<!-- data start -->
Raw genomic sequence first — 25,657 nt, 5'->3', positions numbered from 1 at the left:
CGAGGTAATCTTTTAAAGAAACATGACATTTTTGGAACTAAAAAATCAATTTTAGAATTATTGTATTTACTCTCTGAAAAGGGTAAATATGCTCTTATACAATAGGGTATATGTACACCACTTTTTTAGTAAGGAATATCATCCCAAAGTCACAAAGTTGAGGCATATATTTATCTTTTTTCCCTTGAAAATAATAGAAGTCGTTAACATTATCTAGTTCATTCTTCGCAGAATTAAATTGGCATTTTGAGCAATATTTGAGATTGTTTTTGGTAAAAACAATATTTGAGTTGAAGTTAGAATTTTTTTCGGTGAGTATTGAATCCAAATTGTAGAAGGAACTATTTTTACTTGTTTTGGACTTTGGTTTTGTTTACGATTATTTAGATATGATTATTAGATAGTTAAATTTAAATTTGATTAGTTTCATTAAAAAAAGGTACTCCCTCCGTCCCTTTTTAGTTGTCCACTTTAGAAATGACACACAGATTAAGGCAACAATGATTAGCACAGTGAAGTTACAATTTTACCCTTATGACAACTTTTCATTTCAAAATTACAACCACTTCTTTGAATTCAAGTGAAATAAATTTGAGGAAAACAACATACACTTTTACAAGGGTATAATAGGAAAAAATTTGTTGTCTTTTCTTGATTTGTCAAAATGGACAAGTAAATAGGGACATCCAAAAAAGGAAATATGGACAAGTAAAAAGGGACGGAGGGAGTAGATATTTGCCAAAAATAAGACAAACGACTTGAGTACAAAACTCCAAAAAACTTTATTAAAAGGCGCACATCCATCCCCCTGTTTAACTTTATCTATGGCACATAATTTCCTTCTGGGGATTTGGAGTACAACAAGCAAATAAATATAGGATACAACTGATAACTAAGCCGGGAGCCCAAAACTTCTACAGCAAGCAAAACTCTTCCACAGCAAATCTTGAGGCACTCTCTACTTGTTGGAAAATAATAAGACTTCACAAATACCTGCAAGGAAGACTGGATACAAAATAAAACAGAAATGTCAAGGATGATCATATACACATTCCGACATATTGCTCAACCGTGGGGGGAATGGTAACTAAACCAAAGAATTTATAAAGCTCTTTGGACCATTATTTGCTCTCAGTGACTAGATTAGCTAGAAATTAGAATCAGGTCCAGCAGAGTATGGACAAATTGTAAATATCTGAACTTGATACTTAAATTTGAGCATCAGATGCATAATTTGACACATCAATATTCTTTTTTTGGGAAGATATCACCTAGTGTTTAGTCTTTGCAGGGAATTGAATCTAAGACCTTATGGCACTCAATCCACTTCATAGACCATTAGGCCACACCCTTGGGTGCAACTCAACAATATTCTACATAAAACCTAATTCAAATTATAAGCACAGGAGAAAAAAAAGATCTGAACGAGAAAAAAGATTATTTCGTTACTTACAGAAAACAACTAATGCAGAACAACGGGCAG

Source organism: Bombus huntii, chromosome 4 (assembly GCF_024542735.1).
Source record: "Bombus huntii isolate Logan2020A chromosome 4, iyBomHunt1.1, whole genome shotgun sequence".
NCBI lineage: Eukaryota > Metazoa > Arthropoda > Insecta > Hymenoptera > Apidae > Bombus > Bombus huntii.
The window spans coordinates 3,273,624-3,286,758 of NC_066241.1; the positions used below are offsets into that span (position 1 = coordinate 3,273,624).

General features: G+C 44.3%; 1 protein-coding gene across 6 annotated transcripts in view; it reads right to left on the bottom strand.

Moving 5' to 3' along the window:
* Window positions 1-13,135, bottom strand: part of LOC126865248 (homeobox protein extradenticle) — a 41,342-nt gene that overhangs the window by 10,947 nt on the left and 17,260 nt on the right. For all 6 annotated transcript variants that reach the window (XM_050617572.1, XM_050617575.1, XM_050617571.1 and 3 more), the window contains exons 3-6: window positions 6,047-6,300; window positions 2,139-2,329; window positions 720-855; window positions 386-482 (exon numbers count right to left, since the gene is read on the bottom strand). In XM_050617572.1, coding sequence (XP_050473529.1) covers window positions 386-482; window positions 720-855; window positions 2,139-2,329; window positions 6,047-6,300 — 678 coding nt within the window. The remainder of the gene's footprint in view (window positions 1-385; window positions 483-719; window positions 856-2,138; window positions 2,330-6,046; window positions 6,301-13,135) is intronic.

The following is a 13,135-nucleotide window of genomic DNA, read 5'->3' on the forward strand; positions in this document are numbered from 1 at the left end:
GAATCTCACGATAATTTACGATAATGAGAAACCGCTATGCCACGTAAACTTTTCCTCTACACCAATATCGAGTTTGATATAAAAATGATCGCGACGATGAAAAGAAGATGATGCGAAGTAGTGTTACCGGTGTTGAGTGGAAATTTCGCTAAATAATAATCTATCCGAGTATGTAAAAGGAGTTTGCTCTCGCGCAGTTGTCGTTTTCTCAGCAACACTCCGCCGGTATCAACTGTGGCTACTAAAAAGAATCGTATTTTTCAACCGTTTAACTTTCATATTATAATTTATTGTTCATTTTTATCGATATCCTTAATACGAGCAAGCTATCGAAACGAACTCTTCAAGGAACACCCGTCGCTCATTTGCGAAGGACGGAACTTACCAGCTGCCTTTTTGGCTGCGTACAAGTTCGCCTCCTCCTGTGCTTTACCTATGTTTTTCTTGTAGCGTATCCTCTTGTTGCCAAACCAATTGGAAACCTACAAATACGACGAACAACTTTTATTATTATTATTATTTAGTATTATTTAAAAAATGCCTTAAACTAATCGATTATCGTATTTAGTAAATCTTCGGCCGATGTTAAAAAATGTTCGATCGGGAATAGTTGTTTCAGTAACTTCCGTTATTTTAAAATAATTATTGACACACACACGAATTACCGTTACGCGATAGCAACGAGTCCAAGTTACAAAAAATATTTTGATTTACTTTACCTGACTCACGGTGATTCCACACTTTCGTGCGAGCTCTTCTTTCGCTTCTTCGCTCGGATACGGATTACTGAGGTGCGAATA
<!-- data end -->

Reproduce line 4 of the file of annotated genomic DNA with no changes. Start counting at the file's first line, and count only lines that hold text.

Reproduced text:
Source record: "Bombus huntii isolate Logan2020A chromosome 4, iyBomHunt1.1, whole genome shotgun sequence".